“Are you saying it as clearly and consistently as possible?” -Alan D. Williams
Once picked up, a manuscript will go to the developmental editor. If the author has made it through the acquisitions experience with a smile still on their face, it is up to the developmental editor to keep it there—again, another balancing act. While the author’s vision must be respected, at the same time, the quality of the book is of ultimate importance. Occasionally they may be at odds with each other.
Either way, the editor will now be working with the manuscript, making sure that it meets certain standards of quality. This process covers the thematic elements, the structure, the plot, the setting, character development, pacing, and anything else that may interrupt the reader’s experience of the author’s story. This can be a very touchy process, mostly because at this point the editor is entering a very intimate relationship with the author, one which can include major changes in the work—a work which may have encompassed years of the author’s life. Rare is the writer (especially new ones) that believes that their story may still need major changes, especially if they have gone through multiple drafts and work-shopped the piece heavily.
Normally it is often the case that an author has spent so much time with the piece it becomes difficult for them to discern between what is in their head, and what is on the page. In my experience I have asked an author a question about something they have written, and they always have a quick answer, to which I inevitably respond with the long standing editorial response: “Ok, then put it on the page.” It is easy for a writer to fill in the gaps of their work with what is in their head. This is the reason that even experienced professional editors will have others go over their own writing. It is easy to get too close to the work, and it is the developmental editor’s job to retain that distance in order to ensure everything the reader needs will be present in the piece.
There are a number of philosophies that govern, or at the very least attempt to describe, the ways that the relationship between an editor and an author should be handled. Some recommend cultivating a sense of detachment, as to not become too emotionally involved with the work or the author. Others believe that the relationship is implicitly intimate, and that there is no avoiding it. As in almost every other facet of life, it’s usually somewhere in the middle and almost entirely depends on the author. An editor can attempt to cultivate their own style, but a lack of flexibility will be a danger to any project they encounter.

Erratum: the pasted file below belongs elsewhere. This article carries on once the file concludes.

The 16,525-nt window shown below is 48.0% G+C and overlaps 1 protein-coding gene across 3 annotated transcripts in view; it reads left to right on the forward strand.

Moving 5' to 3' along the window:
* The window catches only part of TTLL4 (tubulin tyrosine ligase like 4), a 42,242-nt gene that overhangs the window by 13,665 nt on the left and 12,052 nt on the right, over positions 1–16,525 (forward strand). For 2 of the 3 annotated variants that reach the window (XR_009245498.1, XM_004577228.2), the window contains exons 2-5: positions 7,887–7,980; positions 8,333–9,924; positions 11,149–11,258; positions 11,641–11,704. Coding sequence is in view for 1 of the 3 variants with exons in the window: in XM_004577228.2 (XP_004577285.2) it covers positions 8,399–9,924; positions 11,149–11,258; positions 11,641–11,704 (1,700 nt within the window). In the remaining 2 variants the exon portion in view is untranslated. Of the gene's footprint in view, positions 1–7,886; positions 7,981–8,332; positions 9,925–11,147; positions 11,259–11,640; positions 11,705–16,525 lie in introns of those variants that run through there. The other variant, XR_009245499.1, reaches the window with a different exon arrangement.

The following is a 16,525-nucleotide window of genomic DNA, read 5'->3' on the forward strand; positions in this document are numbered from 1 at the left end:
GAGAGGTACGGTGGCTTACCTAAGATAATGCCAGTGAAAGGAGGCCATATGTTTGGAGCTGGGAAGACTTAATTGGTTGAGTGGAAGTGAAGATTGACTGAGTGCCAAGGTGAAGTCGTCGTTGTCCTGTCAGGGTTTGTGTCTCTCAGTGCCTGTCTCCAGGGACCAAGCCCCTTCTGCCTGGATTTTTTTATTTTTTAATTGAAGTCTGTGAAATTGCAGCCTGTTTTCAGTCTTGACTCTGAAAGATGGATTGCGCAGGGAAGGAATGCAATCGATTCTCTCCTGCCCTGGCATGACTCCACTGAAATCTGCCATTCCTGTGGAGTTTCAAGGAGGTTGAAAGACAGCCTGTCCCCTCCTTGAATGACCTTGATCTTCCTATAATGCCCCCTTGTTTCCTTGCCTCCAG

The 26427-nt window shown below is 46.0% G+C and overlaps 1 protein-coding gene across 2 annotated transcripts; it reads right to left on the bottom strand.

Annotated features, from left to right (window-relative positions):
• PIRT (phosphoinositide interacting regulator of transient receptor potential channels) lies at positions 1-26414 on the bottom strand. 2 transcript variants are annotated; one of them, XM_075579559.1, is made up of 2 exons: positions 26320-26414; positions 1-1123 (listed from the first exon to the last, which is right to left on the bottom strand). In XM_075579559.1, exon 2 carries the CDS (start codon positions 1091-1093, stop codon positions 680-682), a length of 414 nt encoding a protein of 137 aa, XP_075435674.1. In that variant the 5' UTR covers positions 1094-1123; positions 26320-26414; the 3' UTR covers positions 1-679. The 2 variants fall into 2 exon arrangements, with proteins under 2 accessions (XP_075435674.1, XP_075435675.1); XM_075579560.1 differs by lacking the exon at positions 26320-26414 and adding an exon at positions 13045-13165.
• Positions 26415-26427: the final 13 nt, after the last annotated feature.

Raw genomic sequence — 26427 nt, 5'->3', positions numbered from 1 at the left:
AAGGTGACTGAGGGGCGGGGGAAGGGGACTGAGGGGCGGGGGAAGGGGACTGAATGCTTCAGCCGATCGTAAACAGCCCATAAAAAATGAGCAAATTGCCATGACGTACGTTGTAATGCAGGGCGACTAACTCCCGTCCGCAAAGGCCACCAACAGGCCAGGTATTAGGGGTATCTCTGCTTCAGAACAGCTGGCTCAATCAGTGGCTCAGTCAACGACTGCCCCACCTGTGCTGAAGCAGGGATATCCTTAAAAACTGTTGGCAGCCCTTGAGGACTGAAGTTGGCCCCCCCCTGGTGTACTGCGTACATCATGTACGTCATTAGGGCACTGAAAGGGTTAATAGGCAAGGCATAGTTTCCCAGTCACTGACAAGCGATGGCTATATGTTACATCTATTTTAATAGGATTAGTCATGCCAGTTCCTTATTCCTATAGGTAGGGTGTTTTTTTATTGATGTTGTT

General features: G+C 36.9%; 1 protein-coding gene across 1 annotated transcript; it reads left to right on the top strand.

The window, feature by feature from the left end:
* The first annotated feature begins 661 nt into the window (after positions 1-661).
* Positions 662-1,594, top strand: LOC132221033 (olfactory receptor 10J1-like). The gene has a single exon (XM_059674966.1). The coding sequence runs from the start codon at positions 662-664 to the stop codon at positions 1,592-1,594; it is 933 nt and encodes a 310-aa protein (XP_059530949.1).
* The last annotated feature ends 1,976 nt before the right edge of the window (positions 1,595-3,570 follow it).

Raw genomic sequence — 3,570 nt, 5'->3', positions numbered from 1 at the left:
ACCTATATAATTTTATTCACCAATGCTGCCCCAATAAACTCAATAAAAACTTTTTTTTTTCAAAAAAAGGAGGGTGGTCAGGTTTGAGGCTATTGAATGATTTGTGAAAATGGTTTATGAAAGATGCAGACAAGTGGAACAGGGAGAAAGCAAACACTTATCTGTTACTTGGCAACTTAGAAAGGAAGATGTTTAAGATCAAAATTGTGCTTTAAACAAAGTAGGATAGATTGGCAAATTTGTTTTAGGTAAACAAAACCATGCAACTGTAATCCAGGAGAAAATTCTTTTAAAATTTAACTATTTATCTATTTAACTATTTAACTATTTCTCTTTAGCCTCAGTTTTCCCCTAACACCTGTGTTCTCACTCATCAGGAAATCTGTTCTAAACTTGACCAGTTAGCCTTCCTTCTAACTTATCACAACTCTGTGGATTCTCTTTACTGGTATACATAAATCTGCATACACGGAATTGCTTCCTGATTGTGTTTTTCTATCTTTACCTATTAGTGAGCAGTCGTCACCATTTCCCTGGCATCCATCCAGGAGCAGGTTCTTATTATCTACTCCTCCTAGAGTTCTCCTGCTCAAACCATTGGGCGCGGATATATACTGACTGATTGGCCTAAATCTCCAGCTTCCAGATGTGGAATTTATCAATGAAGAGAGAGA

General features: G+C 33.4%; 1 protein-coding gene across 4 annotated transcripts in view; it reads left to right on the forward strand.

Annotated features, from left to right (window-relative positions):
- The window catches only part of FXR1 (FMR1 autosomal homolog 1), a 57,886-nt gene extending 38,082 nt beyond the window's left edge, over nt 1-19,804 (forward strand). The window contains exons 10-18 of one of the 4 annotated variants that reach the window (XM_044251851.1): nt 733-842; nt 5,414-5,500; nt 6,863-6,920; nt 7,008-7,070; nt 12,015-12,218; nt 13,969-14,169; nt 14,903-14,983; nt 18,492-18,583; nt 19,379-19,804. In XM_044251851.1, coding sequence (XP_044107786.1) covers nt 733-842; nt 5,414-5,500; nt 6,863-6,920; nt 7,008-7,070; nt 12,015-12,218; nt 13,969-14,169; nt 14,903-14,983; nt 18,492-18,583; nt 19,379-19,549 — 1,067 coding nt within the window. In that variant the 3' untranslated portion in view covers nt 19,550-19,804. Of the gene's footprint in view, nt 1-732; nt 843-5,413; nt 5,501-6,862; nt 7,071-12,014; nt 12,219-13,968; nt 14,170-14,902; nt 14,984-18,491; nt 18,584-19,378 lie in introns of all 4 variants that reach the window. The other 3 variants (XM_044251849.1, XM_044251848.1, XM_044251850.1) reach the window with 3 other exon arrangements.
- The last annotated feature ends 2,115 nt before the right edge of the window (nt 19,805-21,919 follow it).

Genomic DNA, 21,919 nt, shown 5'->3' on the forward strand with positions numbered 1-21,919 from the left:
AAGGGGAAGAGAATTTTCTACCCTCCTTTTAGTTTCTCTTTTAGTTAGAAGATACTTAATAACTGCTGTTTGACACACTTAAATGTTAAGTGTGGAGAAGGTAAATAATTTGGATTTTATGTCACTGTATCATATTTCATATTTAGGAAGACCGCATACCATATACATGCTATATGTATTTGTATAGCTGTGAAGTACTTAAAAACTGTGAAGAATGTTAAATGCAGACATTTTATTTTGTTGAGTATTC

An editor of quality is sensitive to the individual needs of each writer and will consider the work (and by that, the reader and the press) first. The editor’s job is to get the best possible work from the author. This is not done by hacking and slashing and re-writing an author’s work, it is done by working with and conversing with the author. Suggestions for ideas and directions to go with a story are for creative writing classes and workshops, not for developmental editors. This process may only require a few letters back and forth, or it may be weeks or months of drinks, coffee and conversation. Either way, without pressure, most authors will not produce their best work. A good developmental editor will push an author just hard enough to get them to push back a little bit. I believe that this tension forces the author to do the best work that they can. Too much pressure though, and the opposite will be the effect, and the work will suffer. A good developmental editor must live and breathe story in addition to having the ability to work with some of the most diverse of personalities, the creative person. This of course applies mostly to fiction, but it is the same with non-fiction and memoir in many respects. There must always be a narrative. To borrow from my old screenwriting teacher, Charles Deemer: “Structure is the grammar of storytelling”. And as such, a misplaced event or thematic element, just as a misplaced comma or word will radically change the meaning of a piece. This is why the different forms of editing (acquisitions, developmental, copyediting) are often described as being on a spectrum, where one ends and another begins is a difficult distinction to make.
It takes experience and practice to know when a manuscript is ready for the next level, in this case copyediting, which will be the subject of the next post in this series.